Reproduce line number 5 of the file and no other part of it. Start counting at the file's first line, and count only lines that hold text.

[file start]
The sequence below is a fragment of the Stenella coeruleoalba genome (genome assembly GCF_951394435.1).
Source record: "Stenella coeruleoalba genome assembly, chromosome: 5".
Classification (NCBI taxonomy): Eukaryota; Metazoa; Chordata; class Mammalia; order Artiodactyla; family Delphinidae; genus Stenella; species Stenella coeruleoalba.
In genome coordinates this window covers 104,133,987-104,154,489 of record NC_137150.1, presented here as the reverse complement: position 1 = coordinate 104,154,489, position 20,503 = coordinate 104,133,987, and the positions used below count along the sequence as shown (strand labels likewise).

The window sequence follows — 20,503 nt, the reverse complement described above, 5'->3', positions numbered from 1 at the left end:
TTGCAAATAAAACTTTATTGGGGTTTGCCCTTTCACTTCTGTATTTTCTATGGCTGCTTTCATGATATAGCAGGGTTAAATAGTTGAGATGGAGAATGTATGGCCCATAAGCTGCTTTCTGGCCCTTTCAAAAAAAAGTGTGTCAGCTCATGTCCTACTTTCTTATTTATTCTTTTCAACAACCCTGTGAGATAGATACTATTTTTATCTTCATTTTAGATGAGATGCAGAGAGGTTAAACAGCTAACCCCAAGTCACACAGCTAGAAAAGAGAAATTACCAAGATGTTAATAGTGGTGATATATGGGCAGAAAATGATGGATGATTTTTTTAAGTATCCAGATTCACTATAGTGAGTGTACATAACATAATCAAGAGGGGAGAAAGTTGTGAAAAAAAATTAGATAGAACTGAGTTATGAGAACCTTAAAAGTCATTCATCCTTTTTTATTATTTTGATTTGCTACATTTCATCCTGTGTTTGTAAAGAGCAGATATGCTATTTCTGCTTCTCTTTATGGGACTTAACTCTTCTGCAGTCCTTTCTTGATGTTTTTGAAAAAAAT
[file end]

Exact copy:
The window sequence follows — 20,503 nt, the reverse complement described above, 5'->3', positions numbered from 1 at the left end: